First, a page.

May 28th, 2010 - Gerald "Gerry" Pugliese
Avocados are the MacGyver of the fruit world. If you get creative, you can do anything with them.
Don’t like butter? Smear some avocado on bread, it tastes just like butter. Add avocado to dips or salsa and that’s great too.
Heck, I bet if you mix avocado thick enough, you could lay bricks with it.
I guess it’s that versatility – probably taste too – that’s making organic avocados a big hit in Europe, especially Sicilian avocados.
Avocados from Siciliian are sold throughout Europe – including Germany, Belgium, France, and the United Kingdom – and they’ve become so popular that the demand has outgrown the supply.
Now that’s a good problem. “They’re selling like hotcakes!”
Agrinova grows and distributes the avocados and confirms clients have already snapped up their 2011 supply – some aren’t even grown yet, I guess.
But the increased demand in organic avocados is not only good for the people eating them, but Agrinova calls avocados a good alternative to citrus fruits.
Personally, I pray to the church of avocado. They’re like crack to me.
Image credit: Better Health 4 Less
Read More:Organic Sicilian Avocados Take Europe by Storm
May 10th, 2010 - Gerald "Gerry" Pugliese
With an economy in the toilet, you’d think consumers in the United States would have been more frugal in 2009, unwilling to pay the usually higher prices for organic products – not so.
According to the Organic Trade Association’s 2010 Organic Industry Survey, U.S. sales of organic products continued to grow in 2009.
It goes to show you how much more concerned people are getting about the mysterious junk in our food.
Study data revealed sales of organic products grew by 5.3% in 2009, totaling $26.6 billion; organic food accounted for a whopping $24.8 billion of that.
A spokesperson for the Organic Trade Association boasts in even tough economic times consumers understand the benefits of organic products.
Makes sense, today’s push for “green” is making people very aware – whether they actively seek out information or not – of all the garbage that is put into our food, especially conventionally grown fruits and vegetables.
So that should explain why survey results also show total spending on organic fruits and vegetables was $9.5 billion in 2009, a jump of 11.4% from 2008.
And you can see the shift in supermarkets too. Now organic produce is more prominently displayed, in the past it was always somewhere in the back.
Image credit: Locks Farm Park
Read More:High Demand for Organic Products in 2009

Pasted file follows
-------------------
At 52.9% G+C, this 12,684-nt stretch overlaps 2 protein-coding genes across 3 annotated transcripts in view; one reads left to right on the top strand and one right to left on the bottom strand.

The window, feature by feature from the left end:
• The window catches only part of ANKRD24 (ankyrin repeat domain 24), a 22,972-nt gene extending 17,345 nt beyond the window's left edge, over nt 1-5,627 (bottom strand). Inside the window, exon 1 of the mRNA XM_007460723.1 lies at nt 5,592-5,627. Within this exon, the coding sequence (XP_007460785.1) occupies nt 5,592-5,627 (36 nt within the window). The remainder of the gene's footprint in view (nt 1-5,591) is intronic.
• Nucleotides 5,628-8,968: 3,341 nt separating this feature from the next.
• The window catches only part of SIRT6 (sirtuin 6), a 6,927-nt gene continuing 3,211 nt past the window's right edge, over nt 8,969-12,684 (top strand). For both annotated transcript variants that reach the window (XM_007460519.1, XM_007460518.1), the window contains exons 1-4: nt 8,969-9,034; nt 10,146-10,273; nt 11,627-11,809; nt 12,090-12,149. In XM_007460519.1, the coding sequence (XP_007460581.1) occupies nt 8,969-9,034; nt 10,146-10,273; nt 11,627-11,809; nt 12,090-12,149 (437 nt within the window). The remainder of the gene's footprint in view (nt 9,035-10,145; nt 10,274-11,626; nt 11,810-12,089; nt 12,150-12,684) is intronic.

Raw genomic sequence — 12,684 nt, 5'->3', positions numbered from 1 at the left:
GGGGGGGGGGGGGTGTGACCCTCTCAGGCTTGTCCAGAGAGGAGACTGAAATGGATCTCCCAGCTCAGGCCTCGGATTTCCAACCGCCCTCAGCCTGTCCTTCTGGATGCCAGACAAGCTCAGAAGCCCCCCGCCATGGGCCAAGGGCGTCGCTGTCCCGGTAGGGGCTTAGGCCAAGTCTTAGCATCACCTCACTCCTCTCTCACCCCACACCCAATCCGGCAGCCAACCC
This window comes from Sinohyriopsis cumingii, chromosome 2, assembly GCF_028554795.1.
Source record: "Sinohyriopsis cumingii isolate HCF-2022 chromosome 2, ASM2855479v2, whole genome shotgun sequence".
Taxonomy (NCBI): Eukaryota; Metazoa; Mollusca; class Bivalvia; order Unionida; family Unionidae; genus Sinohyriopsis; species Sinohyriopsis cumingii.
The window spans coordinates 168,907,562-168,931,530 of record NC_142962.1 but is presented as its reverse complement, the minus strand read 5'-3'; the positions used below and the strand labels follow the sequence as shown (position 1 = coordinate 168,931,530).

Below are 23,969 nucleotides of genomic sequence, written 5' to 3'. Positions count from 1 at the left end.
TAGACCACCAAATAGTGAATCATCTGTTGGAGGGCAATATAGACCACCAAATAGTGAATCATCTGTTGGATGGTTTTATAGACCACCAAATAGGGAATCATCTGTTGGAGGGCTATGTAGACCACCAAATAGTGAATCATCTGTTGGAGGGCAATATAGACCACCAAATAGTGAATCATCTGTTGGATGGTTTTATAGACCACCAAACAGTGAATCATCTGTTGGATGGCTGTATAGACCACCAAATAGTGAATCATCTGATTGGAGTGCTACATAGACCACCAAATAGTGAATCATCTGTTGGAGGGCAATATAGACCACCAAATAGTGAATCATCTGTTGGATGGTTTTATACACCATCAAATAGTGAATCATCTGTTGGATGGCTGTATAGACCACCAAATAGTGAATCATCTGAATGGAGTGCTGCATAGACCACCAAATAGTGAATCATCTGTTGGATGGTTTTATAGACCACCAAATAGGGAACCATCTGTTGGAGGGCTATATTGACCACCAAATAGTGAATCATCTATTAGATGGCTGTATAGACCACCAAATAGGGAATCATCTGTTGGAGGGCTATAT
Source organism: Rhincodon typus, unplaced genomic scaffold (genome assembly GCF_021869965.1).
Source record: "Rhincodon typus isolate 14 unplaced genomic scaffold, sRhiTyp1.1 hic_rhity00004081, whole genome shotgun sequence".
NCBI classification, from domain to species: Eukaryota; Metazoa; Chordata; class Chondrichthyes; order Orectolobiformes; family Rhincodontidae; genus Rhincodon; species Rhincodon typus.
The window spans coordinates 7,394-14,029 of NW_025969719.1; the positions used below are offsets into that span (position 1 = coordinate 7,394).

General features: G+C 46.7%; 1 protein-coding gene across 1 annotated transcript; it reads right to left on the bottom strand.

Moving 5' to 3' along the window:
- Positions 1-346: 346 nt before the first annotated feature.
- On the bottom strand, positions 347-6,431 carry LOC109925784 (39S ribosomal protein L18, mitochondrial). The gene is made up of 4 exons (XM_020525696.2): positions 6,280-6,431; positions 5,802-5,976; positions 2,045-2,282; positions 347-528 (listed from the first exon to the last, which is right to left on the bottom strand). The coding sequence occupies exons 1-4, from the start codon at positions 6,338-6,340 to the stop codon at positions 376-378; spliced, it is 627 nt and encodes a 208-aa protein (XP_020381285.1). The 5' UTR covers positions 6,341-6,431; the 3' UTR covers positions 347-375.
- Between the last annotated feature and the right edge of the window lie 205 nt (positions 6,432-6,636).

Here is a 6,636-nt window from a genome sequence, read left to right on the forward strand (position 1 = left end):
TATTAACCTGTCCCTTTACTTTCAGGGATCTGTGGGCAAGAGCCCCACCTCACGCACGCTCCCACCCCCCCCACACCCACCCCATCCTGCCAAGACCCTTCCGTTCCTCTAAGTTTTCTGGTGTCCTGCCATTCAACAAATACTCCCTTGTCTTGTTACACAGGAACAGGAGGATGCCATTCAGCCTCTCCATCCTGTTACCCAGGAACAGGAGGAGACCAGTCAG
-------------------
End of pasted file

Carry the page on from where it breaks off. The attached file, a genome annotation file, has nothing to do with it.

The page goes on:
December 19th, 2006 - Barbara Feiner
We may think we’re getting enough fruits and vegetables in our diet, but research shows only one in five Americans is eating the recommended number each day. Many of us need to double the quantity we currently eat.
So, how do we overcome obstacles like picky eaters and limited time?
“Remember that all forms of fruits and vegetables count toward your daily amount: canned, fresh, frozen, dried and 100% juice,” says Elizabeth Pivonka, PhD, RD, head of the Produce for Better Health Foundation. “Keep your pantry stocked, your freezer full, and refrigerator packed with all forms of fruits and vegetables so they are always handy.”
There are many ways to enjoy a variety of fruits and vegetables throughout the day.
“Add fruit to your morning cereal or vegetables to your omelet, have a salad for lunch, and try two different vegetables with dinner and fruit for dessert,” Dr. Pivonka says. “Substitute nutrient-dense oranges and watermelon for high-fat snacks like chips and chocolate bars. And limit your intake of saturated fat by including fruits and vegetables with monounsaturated fat in your diet, like fresh California avocados and California black ripe olives.”
Dr. Pivonka has the following advice for parents of picky eaters: “If kids help with the cooking, they are more inclined to try new fruits and vegetables. At my house, we make meal planning and preparation a family activity.”
Tune in tomorrow for a spinach salad recipe that features a delicious pineapple chile vinaigrette, accompanied by watermelon slices and a fruit-laced couscous salad.
Read More:More Organic Fruits & Veggies!